Sunday, May 26, 2013
Review: Esperanza Rising, by Pam Munoz Ryan
Esperanza's father is a wealthy landowner who is among the rare wealthy in the country loved by the people. This is impressive considering the novel takes place not long after the Mexican Revolution, when the people fought back against the greed and corruption of the wealthy. Her father is kind and generous, a rare trait among the wealthy. Esperanza, of course, is oblivious to the tensions between the wealthy and poor. Her world is filled with servants who do her bidding. They dress her and bathe her and play with her. She has never wanted for anything. Her closest friend is Miguel, but when Esperanza realizes they can never be more than friends, she tells him they live on opposite sides of the river. Esperanza has a good idea of her privilege, but lacks empathy.
However, Esperanza soon realizes just how superficially that river divides her world from Miguel's. The back of the novel says "a sudden tragedy shatters her world," and you can probably guess what it is. A series of events forces Esperanza, her mother, and Miguel and his family to migrate north to California. Esperanza's sweet side gives way to an obnoxious, bratty side. She complains about hiding in an uncomfortable wagon all the way to the border. She looks upon the dirty "peasants" with disgust. She throws a tantrum when she realizes she must share a two-room shack with two other families. And she's further angered at the prospect of having to work. This is what I like about the novel. Esperanza is not an angelic figure who makes a smooth transition from her position of wealth into her position of dire poverty. For a child accustomed to such privileged living, such a transition as Esperanza makes is not easy.
Esperanza quickly faces many human struggles her wealth had previously shielded her from. One struggle comes in the form of money. The three families barely have enough money to keep up with rent and feed themselves, which means everyone but the youngest must earn some money. Their struggles also come in the form of disease when Esperanza's mother comes down with Valley Fever. This illness takes an emotional toll on Esperanza, but also a financial toll on the household. There are also struggles with racism. The labor camps are divided largely by skin color, and it is noted with some jealousy that the whites get better living arrangements. The new Okies coming to town will have a swimming pool, and it's clear the labor camp owners want to encourage factions between their laborers in order to prevent effective labor strikes. These strikes also present a struggle. While Ryan doesn't necessarily take a stance for or against strikes, she shows that they threaten the livelihoods of those who simply want to survive. To strike for better living conditions is noble, but it comes at the potential cost of one's job. Through these struggles young Esperanza comes face to face with the realities of life.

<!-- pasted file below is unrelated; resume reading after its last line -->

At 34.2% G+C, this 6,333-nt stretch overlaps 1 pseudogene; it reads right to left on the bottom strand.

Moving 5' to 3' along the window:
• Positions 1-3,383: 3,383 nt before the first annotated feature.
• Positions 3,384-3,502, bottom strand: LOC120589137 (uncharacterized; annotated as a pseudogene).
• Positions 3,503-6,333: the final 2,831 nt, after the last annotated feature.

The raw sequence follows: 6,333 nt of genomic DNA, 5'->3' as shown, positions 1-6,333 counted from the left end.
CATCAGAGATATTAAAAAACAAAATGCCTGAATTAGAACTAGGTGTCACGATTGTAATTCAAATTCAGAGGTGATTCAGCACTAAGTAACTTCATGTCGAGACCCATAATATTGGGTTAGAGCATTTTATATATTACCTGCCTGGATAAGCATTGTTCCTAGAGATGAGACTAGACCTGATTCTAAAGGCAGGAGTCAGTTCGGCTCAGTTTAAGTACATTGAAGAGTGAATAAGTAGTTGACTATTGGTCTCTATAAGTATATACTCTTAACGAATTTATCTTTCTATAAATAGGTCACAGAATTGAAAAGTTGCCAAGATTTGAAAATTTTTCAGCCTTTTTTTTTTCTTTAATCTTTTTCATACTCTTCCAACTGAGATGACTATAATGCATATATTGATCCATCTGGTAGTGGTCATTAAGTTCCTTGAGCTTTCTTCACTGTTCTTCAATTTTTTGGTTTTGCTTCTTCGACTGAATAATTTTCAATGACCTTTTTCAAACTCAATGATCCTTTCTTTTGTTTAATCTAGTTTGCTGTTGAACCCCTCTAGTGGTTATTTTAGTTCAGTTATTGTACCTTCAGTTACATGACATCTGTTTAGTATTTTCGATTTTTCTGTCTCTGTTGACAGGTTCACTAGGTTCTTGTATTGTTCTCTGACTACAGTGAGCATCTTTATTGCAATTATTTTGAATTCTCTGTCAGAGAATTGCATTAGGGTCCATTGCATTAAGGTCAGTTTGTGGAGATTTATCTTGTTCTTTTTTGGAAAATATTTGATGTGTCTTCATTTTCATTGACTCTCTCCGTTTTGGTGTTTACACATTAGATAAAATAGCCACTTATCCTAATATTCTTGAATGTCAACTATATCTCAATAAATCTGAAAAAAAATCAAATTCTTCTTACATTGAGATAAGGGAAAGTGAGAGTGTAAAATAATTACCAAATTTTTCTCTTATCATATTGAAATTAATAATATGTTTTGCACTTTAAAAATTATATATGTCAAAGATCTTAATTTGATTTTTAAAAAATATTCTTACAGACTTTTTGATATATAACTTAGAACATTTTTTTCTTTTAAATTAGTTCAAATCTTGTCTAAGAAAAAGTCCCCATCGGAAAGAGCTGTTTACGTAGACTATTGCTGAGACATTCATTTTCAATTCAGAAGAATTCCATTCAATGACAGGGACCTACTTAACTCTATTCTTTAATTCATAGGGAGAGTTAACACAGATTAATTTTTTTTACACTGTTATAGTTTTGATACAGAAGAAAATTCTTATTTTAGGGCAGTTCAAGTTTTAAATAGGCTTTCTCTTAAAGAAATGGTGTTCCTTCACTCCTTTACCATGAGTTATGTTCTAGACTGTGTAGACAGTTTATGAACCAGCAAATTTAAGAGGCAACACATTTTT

The novel is aimed at younger teenagers, and I think it's important, culturally, alongside such classics as To Kill a Mockingbird and Of Mice and Men, which take place in the same era. There are some passages of beauty, such as the opening section when Esperanza's father teaches Esperanza how to hear the Earth's heartbeat. There are also many perceptive passages, such as when Esperanza struggles to get used to her new-found poverty. The setting is unique, and the titling of chapters after fruit and vegetables that play a role in those chapters is fun. There is some humor and some sorrow. Since it is aimed at children, the novel doesn't achieve the depth you will find in the two classics listed above, and it makes use of familiar, formulaic plot devices, though it uses them competently. Overall, though, there is plenty for both teens and adults to enjoy in Esperanza Rising.